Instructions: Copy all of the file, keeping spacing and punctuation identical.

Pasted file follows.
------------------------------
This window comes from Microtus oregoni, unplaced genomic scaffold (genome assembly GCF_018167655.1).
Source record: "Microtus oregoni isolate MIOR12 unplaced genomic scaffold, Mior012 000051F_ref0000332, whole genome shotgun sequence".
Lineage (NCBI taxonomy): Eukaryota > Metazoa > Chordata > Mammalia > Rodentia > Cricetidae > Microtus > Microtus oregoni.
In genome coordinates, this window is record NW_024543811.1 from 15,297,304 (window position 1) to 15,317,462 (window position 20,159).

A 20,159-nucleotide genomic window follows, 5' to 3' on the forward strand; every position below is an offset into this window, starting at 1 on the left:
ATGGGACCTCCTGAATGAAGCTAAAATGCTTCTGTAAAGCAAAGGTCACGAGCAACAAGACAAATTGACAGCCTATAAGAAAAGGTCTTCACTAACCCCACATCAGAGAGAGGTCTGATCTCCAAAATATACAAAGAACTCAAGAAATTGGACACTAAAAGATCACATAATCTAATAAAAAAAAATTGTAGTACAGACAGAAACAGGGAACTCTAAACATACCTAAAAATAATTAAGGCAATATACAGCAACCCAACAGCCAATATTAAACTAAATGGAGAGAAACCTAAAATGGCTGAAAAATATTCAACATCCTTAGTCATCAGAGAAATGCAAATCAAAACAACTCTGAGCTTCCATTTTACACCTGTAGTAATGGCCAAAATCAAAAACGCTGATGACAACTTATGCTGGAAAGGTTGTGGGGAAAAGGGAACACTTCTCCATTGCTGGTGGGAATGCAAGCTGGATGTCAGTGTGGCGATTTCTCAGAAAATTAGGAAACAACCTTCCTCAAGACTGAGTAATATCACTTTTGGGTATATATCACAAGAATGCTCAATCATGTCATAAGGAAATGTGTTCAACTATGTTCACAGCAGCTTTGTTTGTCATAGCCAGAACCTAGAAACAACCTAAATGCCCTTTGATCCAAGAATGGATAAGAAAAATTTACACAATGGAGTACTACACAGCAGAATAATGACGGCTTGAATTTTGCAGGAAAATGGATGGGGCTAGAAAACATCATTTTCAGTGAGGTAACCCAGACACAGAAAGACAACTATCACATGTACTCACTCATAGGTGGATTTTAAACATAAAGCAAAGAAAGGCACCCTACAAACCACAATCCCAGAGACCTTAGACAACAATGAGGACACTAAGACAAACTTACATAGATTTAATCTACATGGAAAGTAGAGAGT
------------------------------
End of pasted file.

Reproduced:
This window comes from Microtus oregoni, unplaced genomic scaffold (genome assembly GCF_018167655.1).
Source record: "Microtus oregoni isolate MIOR12 unplaced genomic scaffold, Mior012 000051F_ref0000332, whole genome shotgun sequence".
Lineage (NCBI taxonomy): Eukaryota > Metazoa > Chordata > Mammalia > Rodentia > Cricetidae > Microtus > Microtus oregoni.
In genome coordinates, this window is record NW_024543811.1 from 15,297,304 (window position 1) to 15,317,462 (window position 20,159).

A 20,159-nucleotide genomic window follows, 5' to 3' on the forward strand; every position below is an offset into this window, starting at 1 on the left:
ATGGGACCTCCTGAATGAAGCTAAAATGCTTCTGTAAAGCAAAGGTCACGAGCAACAAGACAAATTGACAGCCTATAAGAAAAGGTCTTCACTAACCCCACATCAGAGAGAGGTCTGATCTCCAAAATATACAAAGAACTCAAGAAATTGGACACTAAAAGATCACATAATCTAATAAAAAAAAATTGTAGTACAGACAGAAACAGGGAACTCTAAACATACCTAAAAATAATTAAGGCAATATACAGCAACCCAACAGCCAATATTAAACTAAATGGAGAGAAACCTAAAATGGCTGAAAAATATTCAACATCCTTAGTCATCAGAGAAATGCAAATCAAAACAACTCTGAGCTTCCATTTTACACCTGTAGTAATGGCCAAAATCAAAAACGCTGATGACAACTTATGCTGGAAAGGTTGTGGGGAAAAGGGAACACTTCTCCATTGCTGGTGGGAATGCAAGCTGGATGTCAGTGTGGCGATTTCTCAGAAAATTAGGAAACAACCTTCCTCAAGACTGAGTAATATCACTTTTGGGTATATATCACAAGAATGCTCAATCATGTCATAAGGAAATGTGTTCAACTATGTTCACAGCAGCTTTGTTTGTCATAGCCAGAACCTAGAAACAACCTAAATGCCCTTTGATCCAAGAATGGATAAGAAAAATTTACACAATGGAGTACTACACAGCAGAATAATGACGGCTTGAATTTTGCAGGAAAATGGATGGGGCTAGAAAACATCATTTTCAGTGAGGTAACCCAGACACAGAAAGACAACTATCACATGTACTCACTCATAGGTGGATTTTAAACATAAAGCAAAGAAAGGCACCCTACAAACCACAATCCCAGAGACCTTAGACAACAATGAGGACACTAAGACAAACTTACATAGATTTAATCTACATGGAAAGTAGAGAGT